We used Gilmer and colleagues’ (21) approach to predict healthcare costs associated with type 2 diabetes. Gilmer and colleagues (21) used 3 years of patient records and medical claims to assess the impact of patient baseline hemoglobin A1c level, presence of CVD, and depression on subsequent healthcare cost among adults with diabetes (21). In the study, the total costs were calculated as the sum of costs from the claim or encounter data from the first hemoglobin A1c measurement until disenrollment, death, or end of study period. To calculate a 3-year total cost estimate for each individual in the study sample, each individual’s observed that cumulative cost was divided by the number of days enrolled since the first day of hemoglobin A1 measurement until disenrollment, death, or end of study period. This average daily cost estimate for each individual was multiplied by 1,095.75 (i.e., the number of days in 3 years, 3 × 365.25) to generate a standardized 3-year cost estimate (21). Detailed description of the methodology is described in Gilmer et al.
To project the estimated change in 3-year treatment costs, we used the abovementioned Gilmer model’s results to generate estimates of program treatment effects in terms of estimated changes from baseline hemoglobin A1c level at 12 months, stratified by baseline hemoglobin A1c level. The Gilmer model’s results (summarized in Gilmer’s Table 3, last row) report the estimated change in 3-year medical care costs associated with a unit change in hemoglobin A1c levels from baseline hemoglobin A1c levels of 10, 9, 8, and 7%. We used a regression model to extrapolate the estimated costs savings for individuals with baseline hemoglobin A1c levels greater than 10%. A quadratic model was preferred to a linear extrapolation model based on goodness of fit.
Taking into account the average cost per participant in the Center’s DME program ($650; information provided by the Center), we also estimated the cost savings for the Center’s DME program expansion into 26 counties, based on various levels of the program participation rates (5, 10, 15, 20, 50, and 75%).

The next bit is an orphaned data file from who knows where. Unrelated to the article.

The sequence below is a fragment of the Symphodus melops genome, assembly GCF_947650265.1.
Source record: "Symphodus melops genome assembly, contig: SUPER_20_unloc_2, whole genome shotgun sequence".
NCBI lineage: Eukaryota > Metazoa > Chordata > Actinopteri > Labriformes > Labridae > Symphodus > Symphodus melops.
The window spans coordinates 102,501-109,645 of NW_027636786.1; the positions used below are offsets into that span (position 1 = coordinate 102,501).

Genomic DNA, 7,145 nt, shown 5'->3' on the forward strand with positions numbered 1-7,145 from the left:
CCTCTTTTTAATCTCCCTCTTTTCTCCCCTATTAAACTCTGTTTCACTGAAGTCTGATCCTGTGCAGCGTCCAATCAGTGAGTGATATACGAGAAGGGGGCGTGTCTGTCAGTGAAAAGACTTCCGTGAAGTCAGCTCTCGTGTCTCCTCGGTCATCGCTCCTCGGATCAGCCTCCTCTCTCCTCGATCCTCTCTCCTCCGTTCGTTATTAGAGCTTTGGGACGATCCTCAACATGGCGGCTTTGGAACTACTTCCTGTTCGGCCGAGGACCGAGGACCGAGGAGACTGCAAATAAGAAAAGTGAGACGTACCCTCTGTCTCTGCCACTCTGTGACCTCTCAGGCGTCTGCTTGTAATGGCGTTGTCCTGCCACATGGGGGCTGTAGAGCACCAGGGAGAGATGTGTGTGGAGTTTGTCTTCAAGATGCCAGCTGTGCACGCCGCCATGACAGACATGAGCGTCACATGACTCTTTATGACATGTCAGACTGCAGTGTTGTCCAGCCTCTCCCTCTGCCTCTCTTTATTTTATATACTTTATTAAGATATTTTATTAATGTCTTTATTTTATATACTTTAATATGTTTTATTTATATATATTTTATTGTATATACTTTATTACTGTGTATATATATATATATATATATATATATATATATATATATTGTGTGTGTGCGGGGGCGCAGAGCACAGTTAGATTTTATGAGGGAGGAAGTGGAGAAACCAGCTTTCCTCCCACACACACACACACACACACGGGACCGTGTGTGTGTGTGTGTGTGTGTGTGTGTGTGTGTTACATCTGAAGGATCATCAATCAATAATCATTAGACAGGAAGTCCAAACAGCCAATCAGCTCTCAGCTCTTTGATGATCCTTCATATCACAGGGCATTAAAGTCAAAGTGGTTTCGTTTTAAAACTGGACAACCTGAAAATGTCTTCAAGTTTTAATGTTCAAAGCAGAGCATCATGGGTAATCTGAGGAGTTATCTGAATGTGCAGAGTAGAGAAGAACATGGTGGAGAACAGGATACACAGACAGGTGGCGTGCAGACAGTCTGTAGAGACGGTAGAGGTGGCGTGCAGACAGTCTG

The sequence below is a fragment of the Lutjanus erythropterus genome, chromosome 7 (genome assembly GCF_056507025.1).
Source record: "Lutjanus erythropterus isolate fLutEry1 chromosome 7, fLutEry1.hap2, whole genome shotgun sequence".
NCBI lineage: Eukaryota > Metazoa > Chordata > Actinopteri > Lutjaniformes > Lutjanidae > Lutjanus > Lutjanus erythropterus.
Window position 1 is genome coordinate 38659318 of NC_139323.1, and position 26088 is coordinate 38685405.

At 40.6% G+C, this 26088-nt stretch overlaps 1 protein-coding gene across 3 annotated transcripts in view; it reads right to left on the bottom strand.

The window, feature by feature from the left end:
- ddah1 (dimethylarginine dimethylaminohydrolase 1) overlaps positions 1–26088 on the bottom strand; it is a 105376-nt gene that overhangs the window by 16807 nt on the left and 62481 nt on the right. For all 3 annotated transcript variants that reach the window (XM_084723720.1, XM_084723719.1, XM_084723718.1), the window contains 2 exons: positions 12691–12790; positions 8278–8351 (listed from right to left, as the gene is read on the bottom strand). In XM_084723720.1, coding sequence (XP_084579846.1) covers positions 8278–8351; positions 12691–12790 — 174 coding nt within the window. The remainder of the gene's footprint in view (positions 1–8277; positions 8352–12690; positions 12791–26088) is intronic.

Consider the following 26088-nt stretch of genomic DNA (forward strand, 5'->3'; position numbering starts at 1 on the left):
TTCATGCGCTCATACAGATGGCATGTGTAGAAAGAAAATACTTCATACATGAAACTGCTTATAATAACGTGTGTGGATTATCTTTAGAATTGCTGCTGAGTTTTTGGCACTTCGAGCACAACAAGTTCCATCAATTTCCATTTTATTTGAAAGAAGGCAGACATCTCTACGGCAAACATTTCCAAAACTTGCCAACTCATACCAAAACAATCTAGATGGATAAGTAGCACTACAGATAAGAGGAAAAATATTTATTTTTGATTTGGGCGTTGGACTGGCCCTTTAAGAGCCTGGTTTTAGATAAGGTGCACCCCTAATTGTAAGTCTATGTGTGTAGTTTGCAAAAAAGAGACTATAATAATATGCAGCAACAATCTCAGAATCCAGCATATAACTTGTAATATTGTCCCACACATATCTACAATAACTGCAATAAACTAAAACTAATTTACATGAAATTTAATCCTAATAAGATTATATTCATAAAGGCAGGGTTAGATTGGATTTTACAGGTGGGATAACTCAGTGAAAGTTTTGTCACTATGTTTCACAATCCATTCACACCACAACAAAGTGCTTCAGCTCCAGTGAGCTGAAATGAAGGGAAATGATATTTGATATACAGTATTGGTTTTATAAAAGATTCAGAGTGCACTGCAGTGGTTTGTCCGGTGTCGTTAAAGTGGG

DME Program Expansion: Estimated 10-Year Clinical Benefit
We used the estimated 12-month program treatment effect for hemoglobin A1c level and systolic blood pressure to produce pre- and post-program values to use in the U.K. Prospective Diabetes Study (UKPDS) Risk Engine Excel file. The UKPDS Risk Engine is a type 2 diabetes-specific risk calculator that uses 20 years of UK Prospective Diabetes Study data to estimate future risks of developing CHD and stroke (22). The UKPDS is widely used to project changes in clinical risk factors, such as hemoglobin A1c and blood pressure, on clinical outcome, such as stoke and CVD (23). We used the sample median of self-reported years with diabetes from the sample of the Center’s DME program participants for the analysis. For the other clinical indicators included in the risk engine calculator, such as total cholesterol and high-density lipoprotein-cholesterol, we used the estimated baseline values reported in the Jacobs et al. (24), assuming no pre/post change in these factors due to program participation. Appendix 1 in Suplementary Material Data Sheet 1 shows the complete set of clinical values used in the UKPDS Risk Engine Model.